U.S. and Pakistan Sign Letter of Intent on Support for Construction of Priority Roads in Pakistan to Aid in Malakand Reconstruction

Fact Sheet
Office of the Spokesman
Washington, DC
March 25, 2010

Deputy Secretary of State Jacob J. Lew and Pakistan’s Finance Secretary Salman Siddique today signed a letter of intent regarding cooperation in construction of priority roads in Pakistan to aid in Malakand Reconstruction. Implementation of the construction project is scheduled to begin following the signature of an Amended Letter of Agreement between the Government of the United States and the Government of Pakistan and the obligation of funds. The project will consist of $40 million in United States assistance to upgrade two key roads: the Peshawar Ring Road and the road from Kanju to Madyan in Swat, North West Frontier Province. Both nations seek to prioritize the issues of greatest importance to the Pakistani people: security and economic growth. Better roads improve security by enhancing access by law enforcement officials, lower the cost of marketing farm output, enhance trade and transportation, and generate jobs. The projects will be executed through the NWFP Government and will be awarded to Pakistani companies using established, competitive procedures.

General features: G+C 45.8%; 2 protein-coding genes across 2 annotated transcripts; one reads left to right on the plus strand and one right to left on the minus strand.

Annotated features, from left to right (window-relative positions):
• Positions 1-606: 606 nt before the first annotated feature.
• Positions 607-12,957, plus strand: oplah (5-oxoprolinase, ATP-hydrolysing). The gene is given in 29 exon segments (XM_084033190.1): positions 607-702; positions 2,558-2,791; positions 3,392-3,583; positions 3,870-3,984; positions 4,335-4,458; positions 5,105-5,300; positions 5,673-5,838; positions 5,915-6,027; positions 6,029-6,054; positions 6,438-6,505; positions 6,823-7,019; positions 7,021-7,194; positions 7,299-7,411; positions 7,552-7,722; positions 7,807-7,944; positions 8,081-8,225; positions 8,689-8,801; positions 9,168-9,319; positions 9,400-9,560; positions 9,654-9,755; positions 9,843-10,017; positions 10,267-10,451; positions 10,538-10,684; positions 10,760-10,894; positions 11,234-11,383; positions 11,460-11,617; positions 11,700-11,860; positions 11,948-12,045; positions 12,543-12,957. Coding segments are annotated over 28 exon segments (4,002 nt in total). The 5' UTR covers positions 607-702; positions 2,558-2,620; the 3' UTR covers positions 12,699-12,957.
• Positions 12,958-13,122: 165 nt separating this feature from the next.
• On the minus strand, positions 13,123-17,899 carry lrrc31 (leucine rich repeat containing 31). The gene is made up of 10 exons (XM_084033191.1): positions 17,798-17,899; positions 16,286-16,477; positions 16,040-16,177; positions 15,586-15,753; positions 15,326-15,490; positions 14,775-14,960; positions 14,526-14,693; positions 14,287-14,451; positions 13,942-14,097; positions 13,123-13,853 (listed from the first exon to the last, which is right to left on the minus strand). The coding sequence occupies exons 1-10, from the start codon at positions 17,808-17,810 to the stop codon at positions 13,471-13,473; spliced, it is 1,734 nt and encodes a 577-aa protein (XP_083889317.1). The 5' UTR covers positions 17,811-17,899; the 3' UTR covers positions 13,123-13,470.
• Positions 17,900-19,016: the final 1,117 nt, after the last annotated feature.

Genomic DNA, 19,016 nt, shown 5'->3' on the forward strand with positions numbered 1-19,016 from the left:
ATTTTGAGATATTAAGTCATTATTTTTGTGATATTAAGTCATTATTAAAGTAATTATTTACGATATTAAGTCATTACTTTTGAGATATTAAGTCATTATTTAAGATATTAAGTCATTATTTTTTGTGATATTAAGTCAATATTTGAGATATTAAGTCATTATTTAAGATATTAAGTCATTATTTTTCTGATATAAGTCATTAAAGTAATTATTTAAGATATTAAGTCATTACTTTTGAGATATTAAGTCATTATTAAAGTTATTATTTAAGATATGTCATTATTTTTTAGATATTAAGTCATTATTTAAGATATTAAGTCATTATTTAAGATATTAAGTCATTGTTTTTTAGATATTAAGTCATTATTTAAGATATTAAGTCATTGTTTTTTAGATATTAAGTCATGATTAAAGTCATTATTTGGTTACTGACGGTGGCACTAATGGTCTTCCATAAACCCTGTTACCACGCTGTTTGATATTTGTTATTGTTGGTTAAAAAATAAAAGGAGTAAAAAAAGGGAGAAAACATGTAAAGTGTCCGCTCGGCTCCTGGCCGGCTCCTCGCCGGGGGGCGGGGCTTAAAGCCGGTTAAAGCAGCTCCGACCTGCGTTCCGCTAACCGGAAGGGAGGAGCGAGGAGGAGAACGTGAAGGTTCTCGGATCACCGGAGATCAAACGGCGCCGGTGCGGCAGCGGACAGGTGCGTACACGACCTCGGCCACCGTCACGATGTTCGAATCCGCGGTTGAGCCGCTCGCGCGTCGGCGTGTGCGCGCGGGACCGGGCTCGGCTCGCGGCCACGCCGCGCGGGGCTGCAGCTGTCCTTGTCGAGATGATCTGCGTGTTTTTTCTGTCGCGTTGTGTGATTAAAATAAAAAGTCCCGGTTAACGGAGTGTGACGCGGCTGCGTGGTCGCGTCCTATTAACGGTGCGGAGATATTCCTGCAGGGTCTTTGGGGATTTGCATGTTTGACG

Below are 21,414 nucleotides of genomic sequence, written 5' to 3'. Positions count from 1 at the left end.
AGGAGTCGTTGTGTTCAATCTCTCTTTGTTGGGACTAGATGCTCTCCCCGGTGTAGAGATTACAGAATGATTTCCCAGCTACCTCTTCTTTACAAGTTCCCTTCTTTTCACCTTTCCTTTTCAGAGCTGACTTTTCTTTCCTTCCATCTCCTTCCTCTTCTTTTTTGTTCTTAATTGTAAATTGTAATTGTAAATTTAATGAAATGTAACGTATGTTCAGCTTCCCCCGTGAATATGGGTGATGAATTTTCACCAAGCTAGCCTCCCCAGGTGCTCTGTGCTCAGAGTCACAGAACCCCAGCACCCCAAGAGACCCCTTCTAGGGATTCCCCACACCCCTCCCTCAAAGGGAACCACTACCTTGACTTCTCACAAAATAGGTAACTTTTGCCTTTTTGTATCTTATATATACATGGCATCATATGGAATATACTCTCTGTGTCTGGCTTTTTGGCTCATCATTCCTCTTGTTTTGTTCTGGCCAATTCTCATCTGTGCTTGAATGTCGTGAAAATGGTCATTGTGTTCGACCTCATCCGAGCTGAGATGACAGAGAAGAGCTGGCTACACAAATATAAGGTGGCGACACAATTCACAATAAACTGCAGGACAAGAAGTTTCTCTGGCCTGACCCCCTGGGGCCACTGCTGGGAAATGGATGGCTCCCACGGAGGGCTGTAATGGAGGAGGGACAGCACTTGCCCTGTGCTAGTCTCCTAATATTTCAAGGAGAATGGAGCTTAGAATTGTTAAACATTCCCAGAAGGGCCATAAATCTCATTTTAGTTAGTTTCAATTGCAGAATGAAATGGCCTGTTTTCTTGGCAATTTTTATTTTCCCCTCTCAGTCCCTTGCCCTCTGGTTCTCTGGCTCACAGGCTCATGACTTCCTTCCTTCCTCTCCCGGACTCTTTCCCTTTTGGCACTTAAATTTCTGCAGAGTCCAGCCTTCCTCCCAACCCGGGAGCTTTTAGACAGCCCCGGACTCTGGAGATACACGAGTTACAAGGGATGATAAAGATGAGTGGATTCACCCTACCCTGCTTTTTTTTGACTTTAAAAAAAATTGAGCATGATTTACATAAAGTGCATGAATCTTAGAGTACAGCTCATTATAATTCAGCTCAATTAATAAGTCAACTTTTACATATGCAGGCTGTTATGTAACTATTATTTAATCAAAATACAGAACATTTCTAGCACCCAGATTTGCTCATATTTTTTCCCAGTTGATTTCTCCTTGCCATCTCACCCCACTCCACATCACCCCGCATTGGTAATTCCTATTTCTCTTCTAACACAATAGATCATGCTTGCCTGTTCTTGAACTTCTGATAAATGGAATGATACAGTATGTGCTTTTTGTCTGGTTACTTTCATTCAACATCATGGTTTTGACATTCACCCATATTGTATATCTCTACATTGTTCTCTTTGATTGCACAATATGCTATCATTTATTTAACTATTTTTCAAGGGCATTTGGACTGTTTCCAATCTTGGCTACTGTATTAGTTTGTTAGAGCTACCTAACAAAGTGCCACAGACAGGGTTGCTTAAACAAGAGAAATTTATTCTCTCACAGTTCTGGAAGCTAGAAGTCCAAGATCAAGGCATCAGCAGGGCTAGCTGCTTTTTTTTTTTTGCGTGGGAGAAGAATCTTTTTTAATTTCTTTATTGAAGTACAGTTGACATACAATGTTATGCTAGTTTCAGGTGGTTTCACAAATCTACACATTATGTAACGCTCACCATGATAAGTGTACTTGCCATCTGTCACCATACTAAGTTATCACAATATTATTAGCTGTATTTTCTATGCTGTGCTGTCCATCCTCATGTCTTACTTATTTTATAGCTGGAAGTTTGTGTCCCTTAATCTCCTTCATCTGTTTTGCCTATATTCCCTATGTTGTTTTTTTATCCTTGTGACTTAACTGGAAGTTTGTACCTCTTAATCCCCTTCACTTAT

The project will involve the construction of approximately 43 kilometers of the Kanju-Madyan road in Swat, NWFP. This strategically important road in the devastated Swat area will facilitate the movements of security forces, help maintain public safety, and address post conflict infrastructure rehabilitation.


The Peshawar Ring Road project will reconstruct the ring road, which passes through rural areas, by adding a third truck lane, constructing a four kilometer bypass of the Hayatabad residential area, and linking the road to the Matani bypass road that the United States is currently supporting. This road was originally built in the late 1990s as a dual carriage way with two lanes in each direction, but is now the main route for heavy trucks and trailers traveling through the Torkam Pass, the major trade route to and from Afghanistan. As a result of the heavy truck traffic the road has been severely damaged, which slows traffic and makes vehicles more vulnerable to criminal elements along the way.

PRN: 2010/358